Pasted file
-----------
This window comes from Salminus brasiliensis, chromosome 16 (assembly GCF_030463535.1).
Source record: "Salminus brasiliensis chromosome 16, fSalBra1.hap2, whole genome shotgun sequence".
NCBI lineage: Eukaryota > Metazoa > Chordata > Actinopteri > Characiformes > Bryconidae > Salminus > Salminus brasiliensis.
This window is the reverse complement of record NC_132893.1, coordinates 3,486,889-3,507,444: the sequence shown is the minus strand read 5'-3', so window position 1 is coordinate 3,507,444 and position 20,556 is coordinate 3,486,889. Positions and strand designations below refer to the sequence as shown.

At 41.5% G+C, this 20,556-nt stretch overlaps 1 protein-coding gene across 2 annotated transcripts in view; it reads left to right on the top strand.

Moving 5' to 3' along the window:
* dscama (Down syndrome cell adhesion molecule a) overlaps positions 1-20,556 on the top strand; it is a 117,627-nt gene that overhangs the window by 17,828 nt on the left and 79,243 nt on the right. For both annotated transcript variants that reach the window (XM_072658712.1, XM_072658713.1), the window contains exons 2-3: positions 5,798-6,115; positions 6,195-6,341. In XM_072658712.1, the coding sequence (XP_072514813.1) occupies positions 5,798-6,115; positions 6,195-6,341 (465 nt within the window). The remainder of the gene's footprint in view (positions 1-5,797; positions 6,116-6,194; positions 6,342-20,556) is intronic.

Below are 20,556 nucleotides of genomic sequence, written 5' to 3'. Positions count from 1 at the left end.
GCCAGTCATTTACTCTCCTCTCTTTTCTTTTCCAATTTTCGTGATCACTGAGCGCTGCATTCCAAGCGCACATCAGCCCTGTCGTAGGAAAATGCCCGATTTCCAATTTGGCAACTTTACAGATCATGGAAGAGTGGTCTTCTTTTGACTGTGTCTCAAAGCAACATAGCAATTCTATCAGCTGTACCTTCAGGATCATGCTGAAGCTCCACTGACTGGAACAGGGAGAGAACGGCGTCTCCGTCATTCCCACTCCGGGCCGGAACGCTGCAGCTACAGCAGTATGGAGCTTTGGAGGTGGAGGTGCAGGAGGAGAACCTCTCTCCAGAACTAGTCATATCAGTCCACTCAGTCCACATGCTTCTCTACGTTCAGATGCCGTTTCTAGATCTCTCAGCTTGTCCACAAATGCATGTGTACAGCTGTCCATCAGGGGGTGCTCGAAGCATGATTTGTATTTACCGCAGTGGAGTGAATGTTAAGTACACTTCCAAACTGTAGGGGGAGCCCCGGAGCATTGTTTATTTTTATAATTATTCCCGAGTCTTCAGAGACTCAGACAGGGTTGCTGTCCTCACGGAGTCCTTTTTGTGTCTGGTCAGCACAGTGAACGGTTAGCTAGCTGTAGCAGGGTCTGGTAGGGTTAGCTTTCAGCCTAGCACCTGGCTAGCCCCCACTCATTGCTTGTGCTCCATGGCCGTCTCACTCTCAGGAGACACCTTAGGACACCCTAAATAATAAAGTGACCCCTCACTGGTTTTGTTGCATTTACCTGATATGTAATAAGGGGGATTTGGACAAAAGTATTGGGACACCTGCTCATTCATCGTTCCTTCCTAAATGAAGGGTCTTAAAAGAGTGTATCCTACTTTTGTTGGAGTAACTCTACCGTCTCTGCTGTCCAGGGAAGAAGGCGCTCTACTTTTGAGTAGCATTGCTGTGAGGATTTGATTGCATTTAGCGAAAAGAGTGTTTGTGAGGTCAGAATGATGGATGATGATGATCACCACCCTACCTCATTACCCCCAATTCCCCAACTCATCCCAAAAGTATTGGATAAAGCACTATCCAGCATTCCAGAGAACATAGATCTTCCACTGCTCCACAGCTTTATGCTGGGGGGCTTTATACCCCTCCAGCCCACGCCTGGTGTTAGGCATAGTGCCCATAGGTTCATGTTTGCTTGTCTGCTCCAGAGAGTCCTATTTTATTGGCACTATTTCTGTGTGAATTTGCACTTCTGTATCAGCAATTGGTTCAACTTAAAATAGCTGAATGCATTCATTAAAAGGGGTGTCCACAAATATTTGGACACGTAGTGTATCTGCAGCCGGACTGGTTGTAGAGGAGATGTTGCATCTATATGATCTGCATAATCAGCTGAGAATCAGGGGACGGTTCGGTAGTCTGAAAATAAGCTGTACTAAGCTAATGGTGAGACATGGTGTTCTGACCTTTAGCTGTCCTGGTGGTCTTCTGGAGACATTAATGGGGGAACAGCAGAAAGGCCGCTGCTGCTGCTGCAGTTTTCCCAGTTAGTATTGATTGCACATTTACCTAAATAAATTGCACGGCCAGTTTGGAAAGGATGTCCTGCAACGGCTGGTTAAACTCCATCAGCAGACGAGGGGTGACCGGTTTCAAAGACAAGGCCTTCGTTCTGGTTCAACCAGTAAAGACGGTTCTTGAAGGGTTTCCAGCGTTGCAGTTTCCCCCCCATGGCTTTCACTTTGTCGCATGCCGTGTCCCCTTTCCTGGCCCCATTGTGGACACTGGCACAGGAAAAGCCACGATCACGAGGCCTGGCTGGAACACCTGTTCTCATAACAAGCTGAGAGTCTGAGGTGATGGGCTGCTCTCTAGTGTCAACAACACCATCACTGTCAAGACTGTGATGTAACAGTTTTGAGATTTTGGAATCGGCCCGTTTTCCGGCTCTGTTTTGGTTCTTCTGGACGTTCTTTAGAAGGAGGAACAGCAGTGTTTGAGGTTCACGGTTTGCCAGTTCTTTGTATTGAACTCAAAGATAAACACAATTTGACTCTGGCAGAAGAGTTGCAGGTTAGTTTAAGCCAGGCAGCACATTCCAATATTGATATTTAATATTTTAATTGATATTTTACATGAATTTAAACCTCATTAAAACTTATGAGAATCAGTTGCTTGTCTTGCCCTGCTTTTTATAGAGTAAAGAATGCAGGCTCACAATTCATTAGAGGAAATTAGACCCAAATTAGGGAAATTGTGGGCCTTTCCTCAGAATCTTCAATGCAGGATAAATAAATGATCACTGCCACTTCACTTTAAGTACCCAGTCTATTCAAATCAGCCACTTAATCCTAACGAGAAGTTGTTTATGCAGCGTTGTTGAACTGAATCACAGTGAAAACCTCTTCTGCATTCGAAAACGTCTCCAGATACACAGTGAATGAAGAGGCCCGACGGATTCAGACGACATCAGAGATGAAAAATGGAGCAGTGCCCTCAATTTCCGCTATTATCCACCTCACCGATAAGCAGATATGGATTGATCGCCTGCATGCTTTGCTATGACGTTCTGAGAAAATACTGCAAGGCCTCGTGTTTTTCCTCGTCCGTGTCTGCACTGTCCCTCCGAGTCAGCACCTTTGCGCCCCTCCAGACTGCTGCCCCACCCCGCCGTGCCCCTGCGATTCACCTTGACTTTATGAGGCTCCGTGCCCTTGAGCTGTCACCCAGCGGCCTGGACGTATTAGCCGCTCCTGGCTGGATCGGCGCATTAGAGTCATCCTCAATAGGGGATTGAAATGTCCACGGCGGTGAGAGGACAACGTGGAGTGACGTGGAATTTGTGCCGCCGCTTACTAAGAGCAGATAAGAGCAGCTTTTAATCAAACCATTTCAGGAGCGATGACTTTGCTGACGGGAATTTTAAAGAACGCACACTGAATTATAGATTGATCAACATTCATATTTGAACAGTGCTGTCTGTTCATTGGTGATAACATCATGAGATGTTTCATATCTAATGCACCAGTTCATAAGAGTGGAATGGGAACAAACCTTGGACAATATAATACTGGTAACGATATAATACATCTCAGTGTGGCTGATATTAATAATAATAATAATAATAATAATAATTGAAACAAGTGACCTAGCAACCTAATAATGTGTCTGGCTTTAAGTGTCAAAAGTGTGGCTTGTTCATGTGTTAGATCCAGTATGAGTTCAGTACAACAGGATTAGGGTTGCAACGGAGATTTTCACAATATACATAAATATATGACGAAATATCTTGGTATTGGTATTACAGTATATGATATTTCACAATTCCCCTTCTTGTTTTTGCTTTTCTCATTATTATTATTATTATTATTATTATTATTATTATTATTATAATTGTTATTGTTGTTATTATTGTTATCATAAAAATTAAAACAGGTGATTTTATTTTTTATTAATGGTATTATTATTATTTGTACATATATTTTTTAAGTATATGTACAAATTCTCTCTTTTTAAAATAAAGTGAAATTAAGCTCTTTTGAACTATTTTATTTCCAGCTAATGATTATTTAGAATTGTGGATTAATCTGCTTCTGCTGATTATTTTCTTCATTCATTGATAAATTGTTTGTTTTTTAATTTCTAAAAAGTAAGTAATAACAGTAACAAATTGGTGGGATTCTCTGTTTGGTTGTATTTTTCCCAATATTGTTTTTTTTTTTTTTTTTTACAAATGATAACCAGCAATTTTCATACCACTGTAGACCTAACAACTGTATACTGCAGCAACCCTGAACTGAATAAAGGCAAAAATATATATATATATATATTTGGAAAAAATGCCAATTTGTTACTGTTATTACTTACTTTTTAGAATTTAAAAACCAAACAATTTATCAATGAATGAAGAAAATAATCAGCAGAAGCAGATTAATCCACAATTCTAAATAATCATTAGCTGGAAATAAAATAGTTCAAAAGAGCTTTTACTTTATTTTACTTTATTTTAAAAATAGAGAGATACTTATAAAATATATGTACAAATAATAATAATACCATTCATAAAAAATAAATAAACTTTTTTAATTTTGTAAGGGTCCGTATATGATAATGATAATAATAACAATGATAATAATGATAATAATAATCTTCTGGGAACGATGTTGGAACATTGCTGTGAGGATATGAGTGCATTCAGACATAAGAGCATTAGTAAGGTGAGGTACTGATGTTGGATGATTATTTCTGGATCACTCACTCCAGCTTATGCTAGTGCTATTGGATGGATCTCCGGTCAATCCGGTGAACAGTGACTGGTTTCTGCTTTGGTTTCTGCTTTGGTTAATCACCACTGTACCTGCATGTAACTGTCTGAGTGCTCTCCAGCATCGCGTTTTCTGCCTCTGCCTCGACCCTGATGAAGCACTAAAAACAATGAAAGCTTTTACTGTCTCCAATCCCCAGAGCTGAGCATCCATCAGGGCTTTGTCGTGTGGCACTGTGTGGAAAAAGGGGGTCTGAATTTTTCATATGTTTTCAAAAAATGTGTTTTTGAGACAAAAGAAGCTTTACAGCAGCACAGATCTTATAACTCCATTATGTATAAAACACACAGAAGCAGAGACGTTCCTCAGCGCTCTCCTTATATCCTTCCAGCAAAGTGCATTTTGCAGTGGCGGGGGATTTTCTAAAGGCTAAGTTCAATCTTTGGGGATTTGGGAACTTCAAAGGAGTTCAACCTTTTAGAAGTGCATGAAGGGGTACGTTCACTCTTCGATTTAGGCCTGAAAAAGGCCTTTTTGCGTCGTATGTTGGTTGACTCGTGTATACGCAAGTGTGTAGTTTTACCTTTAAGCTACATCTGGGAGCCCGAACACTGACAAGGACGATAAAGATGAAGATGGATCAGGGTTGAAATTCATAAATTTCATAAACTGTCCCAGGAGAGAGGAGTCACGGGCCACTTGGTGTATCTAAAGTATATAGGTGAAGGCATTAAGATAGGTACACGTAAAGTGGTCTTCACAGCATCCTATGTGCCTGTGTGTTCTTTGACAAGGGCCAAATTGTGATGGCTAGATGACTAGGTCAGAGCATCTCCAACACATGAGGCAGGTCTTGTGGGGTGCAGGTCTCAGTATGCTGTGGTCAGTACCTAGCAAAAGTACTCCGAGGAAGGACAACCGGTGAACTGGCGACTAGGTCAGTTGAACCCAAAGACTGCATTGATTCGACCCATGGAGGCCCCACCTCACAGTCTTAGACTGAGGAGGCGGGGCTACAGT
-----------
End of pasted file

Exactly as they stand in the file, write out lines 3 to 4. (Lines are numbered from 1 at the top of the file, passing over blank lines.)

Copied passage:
NCBI lineage: Eukaryota > Metazoa > Chordata > Actinopteri > Characiformes > Bryconidae > Salminus > Salminus brasiliensis.
This window is the reverse complement of record NC_132893.1, coordinates 3,486,889-3,507,444: the sequence shown is the minus strand read 5'-3', so window position 1 is coordinate 3,507,444 and position 20,556 is coordinate 3,486,889. Positions and strand designations below refer to the sequence as shown.